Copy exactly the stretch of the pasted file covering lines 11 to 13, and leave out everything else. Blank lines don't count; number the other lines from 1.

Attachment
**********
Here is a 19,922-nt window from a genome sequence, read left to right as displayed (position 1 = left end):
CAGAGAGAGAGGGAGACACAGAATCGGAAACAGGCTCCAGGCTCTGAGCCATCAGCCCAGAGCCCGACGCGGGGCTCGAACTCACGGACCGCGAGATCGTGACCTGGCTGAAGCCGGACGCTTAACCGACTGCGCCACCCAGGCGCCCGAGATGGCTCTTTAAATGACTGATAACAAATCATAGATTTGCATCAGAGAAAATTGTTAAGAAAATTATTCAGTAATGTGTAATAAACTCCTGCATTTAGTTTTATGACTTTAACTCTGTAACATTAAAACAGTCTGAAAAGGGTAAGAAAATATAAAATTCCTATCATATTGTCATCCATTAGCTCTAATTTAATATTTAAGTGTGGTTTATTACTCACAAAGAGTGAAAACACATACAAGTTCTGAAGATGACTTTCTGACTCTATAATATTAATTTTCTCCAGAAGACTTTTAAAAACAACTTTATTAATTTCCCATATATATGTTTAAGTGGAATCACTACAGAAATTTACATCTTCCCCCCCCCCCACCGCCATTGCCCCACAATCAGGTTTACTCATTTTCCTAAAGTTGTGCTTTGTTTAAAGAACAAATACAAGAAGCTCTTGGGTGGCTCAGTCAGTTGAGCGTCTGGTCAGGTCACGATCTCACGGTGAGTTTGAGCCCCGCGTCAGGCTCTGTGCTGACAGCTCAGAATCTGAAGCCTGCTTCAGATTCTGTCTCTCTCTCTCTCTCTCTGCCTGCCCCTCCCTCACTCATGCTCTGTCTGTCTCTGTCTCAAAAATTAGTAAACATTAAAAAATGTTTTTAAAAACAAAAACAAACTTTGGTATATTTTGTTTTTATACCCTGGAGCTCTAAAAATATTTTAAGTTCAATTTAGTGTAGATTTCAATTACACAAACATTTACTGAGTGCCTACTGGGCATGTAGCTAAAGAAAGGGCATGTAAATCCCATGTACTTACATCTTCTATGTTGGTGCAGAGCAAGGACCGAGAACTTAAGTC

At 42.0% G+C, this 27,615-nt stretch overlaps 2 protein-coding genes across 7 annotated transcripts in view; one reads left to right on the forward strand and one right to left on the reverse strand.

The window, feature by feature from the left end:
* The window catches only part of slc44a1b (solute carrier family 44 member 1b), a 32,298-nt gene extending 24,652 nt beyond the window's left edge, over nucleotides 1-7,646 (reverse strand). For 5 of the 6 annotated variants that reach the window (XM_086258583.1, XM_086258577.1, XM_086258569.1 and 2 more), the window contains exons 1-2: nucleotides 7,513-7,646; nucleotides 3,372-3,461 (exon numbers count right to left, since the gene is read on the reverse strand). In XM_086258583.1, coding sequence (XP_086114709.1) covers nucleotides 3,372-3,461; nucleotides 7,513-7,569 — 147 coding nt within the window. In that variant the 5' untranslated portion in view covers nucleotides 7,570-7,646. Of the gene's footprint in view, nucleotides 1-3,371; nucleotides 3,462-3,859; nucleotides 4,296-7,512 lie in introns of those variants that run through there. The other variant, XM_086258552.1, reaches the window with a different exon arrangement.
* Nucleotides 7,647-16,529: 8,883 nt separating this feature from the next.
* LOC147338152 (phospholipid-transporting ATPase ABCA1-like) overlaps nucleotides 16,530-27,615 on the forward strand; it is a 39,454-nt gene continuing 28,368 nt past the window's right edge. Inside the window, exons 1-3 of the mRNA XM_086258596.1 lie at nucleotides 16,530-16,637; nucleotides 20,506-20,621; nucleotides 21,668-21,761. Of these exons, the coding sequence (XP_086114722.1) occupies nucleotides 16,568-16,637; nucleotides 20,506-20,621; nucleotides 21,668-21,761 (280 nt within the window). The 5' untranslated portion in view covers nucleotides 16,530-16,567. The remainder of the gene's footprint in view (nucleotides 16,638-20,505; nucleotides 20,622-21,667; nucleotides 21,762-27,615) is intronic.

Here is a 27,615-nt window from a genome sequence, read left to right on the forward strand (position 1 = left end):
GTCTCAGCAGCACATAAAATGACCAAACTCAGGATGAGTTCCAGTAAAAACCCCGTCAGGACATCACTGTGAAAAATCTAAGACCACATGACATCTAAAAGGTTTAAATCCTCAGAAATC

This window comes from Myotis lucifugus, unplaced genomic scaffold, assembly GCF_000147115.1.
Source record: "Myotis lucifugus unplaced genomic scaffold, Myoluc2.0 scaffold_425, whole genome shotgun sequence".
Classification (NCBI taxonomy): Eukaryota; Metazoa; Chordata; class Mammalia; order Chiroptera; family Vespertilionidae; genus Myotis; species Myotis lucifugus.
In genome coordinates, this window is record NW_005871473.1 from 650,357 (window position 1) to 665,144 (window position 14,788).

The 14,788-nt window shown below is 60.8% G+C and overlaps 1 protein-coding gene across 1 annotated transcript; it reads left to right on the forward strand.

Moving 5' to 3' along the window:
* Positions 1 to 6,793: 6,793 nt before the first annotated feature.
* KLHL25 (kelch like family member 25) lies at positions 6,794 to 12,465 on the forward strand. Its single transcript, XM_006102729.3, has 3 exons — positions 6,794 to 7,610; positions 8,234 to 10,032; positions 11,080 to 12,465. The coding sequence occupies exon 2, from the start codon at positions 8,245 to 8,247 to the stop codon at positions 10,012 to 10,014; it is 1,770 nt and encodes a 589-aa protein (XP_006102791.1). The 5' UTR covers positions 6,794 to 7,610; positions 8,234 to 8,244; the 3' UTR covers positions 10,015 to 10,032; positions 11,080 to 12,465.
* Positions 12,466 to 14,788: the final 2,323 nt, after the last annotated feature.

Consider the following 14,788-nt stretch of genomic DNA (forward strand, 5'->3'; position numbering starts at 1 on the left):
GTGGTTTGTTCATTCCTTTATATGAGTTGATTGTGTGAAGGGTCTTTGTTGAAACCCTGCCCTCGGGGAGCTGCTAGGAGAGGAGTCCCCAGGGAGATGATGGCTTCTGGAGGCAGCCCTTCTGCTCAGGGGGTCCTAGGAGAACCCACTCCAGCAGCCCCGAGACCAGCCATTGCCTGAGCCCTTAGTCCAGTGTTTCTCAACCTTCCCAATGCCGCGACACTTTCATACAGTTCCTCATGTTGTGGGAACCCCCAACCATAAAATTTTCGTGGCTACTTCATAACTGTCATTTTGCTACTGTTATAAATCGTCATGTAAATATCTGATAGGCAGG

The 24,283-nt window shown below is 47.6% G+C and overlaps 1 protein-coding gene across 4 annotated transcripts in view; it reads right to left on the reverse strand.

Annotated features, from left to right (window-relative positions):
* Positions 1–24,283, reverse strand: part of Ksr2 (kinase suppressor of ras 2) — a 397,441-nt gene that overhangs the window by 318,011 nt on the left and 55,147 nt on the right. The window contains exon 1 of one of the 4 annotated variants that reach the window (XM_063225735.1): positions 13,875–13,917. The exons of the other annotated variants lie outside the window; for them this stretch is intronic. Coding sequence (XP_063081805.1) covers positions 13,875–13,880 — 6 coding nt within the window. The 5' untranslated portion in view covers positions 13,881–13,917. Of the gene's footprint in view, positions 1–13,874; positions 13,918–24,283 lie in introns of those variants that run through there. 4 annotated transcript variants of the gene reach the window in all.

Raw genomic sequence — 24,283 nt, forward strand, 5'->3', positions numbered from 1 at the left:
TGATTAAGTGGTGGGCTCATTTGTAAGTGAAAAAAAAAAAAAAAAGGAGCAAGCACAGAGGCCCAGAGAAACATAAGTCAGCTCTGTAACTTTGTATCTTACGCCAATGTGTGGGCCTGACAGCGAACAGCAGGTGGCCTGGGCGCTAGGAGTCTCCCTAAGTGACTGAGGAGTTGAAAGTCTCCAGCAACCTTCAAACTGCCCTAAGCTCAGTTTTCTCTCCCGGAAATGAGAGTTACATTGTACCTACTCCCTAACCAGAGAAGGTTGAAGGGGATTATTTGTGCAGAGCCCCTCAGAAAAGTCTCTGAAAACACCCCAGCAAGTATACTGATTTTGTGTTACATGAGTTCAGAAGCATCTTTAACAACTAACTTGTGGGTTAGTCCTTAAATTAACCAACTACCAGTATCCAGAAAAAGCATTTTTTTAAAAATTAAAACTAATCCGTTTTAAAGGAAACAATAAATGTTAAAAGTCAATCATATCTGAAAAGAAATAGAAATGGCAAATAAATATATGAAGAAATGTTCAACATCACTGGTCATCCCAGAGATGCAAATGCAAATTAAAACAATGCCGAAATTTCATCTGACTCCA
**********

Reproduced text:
Source record: "Myotis lucifugus unplaced genomic scaffold, Myoluc2.0 scaffold_425, whole genome shotgun sequence".
Classification (NCBI taxonomy): Eukaryota; Metazoa; Chordata; class Mammalia; order Chiroptera; family Vespertilionidae; genus Myotis; species Myotis lucifugus.
In genome coordinates, this window is record NW_005871473.1 from 650,357 (window position 1) to 665,144 (window position 14,788).